I got an e-blast from the Junior League of Boston this week, announcing some details of the February 2, 2013 “Service in the City” Charity Ball. The 2013 event will be a “masquerade ball.”
I must have read the blast with only one eye because I was thinking “costume ball” and dressing up like Elly Mae Clampett. What fun it would be to wear my farm girl boots to a charity ball! Maybe I would even bring a real farmer to the ball with me. Wait, I would host a whole table of farmers! Yee Haw!
Thinking happily about such things was a good distraction and I sent one of my Junior League friends a text about my Elly Mae Clampett scheme.
I was shocked into reality when my telephone rang. It was a matter of “business,” the details of which are not important. I pushed Elly Mae Clampett into the back of my mind and pulled out my Jane Hathaway personae.
The conversation twisted and turned; sometimes, to remain “in character” when talking business, I have a tendency to speak a little too factually. I’m not trying to be a jerk. I’m just trying to steer clear of the emotional ditches of a conversation. Don’t get me wrong, I am always ready to listen to other people’s problems. I certainly don’t mind when people cry to me about the struggles of life.
This particular business matter was not going well in spite of the facts and figures I presented. Sadly, I was called a liar.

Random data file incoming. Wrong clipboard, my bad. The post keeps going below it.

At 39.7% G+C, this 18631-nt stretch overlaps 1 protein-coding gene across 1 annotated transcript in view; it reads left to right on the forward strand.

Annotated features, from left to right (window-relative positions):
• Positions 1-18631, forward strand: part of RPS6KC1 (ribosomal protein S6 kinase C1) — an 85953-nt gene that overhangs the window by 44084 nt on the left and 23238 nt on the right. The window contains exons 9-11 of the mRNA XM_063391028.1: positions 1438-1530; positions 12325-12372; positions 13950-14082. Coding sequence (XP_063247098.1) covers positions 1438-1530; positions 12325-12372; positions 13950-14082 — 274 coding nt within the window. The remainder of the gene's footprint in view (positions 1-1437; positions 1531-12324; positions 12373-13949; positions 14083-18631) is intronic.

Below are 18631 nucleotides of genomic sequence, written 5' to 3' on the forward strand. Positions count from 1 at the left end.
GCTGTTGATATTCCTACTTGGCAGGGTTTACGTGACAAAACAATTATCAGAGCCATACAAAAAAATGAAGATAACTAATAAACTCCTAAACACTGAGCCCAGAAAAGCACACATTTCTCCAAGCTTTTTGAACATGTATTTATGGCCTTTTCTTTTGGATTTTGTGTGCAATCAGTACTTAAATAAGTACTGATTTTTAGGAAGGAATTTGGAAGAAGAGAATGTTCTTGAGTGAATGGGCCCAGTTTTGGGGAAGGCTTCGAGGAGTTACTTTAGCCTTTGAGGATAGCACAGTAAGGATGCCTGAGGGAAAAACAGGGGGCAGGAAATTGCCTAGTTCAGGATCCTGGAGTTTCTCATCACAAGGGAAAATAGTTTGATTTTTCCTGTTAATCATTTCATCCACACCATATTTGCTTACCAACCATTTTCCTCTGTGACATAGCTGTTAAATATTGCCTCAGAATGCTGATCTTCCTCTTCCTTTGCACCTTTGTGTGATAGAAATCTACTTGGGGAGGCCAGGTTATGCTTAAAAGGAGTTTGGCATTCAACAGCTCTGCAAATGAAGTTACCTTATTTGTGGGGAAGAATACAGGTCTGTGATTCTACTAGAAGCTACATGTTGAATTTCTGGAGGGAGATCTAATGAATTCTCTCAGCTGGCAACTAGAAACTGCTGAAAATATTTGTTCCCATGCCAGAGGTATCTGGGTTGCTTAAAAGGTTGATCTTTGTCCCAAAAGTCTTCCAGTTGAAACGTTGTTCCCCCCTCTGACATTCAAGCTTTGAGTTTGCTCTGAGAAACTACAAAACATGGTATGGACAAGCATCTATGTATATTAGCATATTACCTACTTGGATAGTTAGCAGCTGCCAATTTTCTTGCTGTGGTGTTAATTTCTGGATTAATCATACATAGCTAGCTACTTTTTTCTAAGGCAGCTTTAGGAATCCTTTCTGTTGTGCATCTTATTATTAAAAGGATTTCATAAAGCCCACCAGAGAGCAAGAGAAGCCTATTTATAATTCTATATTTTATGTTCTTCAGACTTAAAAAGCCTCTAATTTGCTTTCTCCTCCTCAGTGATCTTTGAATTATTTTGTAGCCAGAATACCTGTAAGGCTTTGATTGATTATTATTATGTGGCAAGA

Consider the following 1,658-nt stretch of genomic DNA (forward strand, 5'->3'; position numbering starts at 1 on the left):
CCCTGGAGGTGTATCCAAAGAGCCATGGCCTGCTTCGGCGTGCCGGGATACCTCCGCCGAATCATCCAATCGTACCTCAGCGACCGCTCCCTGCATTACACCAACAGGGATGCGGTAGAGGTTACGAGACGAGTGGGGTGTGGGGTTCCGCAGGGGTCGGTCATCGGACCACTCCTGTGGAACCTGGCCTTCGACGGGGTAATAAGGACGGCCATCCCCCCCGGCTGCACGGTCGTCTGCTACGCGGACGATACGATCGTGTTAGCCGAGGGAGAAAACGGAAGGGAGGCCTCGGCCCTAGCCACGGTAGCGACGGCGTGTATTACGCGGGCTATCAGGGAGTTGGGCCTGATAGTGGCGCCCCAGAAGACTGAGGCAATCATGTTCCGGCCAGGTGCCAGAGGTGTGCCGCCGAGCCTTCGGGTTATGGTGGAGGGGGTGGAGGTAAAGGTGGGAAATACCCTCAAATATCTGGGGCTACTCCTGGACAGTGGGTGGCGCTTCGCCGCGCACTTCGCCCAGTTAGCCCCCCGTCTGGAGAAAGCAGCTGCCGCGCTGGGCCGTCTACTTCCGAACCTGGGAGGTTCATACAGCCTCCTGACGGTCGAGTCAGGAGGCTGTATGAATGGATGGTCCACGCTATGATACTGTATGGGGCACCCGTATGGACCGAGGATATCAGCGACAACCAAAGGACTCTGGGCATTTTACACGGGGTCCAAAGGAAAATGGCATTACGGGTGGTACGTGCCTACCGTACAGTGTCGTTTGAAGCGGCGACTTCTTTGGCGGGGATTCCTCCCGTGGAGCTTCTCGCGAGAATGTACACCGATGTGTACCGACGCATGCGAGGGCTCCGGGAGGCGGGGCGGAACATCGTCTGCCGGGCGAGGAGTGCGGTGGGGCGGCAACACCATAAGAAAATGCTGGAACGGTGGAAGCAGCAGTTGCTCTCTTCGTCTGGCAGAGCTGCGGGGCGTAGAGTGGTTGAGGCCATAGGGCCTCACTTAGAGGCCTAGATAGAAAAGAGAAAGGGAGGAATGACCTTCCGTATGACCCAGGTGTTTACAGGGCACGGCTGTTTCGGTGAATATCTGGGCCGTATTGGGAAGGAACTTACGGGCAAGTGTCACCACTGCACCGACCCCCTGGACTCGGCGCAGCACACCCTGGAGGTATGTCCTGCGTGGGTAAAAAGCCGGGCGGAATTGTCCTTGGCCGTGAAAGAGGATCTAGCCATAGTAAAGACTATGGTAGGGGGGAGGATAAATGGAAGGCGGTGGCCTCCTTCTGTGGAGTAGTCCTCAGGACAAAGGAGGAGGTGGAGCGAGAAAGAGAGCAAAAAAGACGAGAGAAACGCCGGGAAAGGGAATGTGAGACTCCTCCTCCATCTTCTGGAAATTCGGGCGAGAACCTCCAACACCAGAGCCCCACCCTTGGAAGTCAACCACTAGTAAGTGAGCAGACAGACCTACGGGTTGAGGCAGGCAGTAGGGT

This accusation broke my heart and I could feel a little tear in the corner of my eye. That little tear slipped out and it was difficult to remain business-like.
For me, lying is uncomfortable. I try not to lie and when I do, it shows on my face. One of my bosses at my previous Big Corporation Up The Road even told me during a staff meeting that I needed to get better at masking my thoughts.
“I can practically see your thoughts written on your forehead,” she said. “You’ll need to work on that.”
There is no one alive on this planet over the age of one who has never told a lie, including me. Some people lie all the time. Some people lie occasionally. Some people spin the truth into a lie. I like to tell the truth and it shows on my face.
I managed to steer the conversational car away from the rocky cliff and after another 40 minutes of listening and explaining things, it all worked out. Like Jane Hathaway, I neatly hung up the phone and put down my pencil. Then, I took a deep breath and burst into tears.
My other phone buzzed and through my tears, I could see a text from my Junior League friend.
“It’s a masquerade ball, not a costume ball.”
I looked back at the e-blast and could see my friend was telling me the truth.
I’m not sure my farmer friends are going to go for the masquerade ball, especially if they can’t wear their BLEEP-kickers. As Uncle Bob would say, “we’ll see.”
What masks are you wearing today?